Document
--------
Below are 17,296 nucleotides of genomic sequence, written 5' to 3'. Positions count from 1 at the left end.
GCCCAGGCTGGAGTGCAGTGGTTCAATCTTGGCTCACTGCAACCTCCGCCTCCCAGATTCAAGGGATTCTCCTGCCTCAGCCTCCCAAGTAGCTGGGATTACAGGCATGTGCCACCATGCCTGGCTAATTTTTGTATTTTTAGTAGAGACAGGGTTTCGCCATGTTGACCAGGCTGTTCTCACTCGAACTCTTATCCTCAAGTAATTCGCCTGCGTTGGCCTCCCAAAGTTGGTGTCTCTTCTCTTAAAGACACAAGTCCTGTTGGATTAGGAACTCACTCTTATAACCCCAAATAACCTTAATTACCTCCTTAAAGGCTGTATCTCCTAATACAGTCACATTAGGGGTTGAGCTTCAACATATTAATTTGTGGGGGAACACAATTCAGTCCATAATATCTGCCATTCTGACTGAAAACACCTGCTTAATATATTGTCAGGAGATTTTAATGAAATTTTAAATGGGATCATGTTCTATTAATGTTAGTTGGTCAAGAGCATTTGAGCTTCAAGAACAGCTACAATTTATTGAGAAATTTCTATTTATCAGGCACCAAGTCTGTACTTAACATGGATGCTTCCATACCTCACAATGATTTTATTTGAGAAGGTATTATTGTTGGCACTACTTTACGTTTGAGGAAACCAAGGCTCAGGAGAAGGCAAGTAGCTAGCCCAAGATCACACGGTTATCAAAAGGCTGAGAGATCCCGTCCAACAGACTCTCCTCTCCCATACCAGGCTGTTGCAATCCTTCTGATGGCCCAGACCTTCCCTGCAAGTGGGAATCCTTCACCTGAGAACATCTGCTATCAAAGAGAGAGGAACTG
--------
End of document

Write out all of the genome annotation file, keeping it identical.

Below are 17,296 nucleotides of genomic sequence, written 5' to 3'. Positions count from 1 at the left end.
GCCCAGGCTGGAGTGCAGTGGTTCAATCTTGGCTCACTGCAACCTCCGCCTCCCAGATTCAAGGGATTCTCCTGCCTCAGCCTCCCAAGTAGCTGGGATTACAGGCATGTGCCACCATGCCTGGCTAATTTTTGTATTTTTAGTAGAGACAGGGTTTCGCCATGTTGACCAGGCTGTTCTCACTCGAACTCTTATCCTCAAGTAATTCGCCTGCGTTGGCCTCCCAAAGTTGGTGTCTCTTCTCTTAAAGACACAAGTCCTGTTGGATTAGGAACTCACTCTTATAACCCCAAATAACCTTAATTACCTCCTTAAAGGCTGTATCTCCTAATACAGTCACATTAGGGGTTGAGCTTCAACATATTAATTTGTGGGGGAACACAATTCAGTCCATAATATCTGCCATTCTGACTGAAAACACCTGCTTAATATATTGTCAGGAGATTTTAATGAAATTTTAAATGGGATCATGTTCTATTAATGTTAGTTGGTCAAGAGCATTTGAGCTTCAAGAACAGCTACAATTTATTGAGAAATTTCTATTTATCAGGCACCAAGTCTGTACTTAACATGGATGCTTCCATACCTCACAATGATTTTATTTGAGAAGGTATTATTGTTGGCACTACTTTACGTTTGAGGAAACCAAGGCTCAGGAGAAGGCAAGTAGCTAGCCCAAGATCACACGGTTATCAAAAGGCTGAGAGATCCCGTCCAACAGACTCTCCTCTCCCATACCAGGCTGTTGCAATCCTTCTGATGGCCCAGACCTTCCCTGCAAGTGGGAATCCTTCACCTGAGAACATCTGCTATCAAAGAGAGAGGAACTG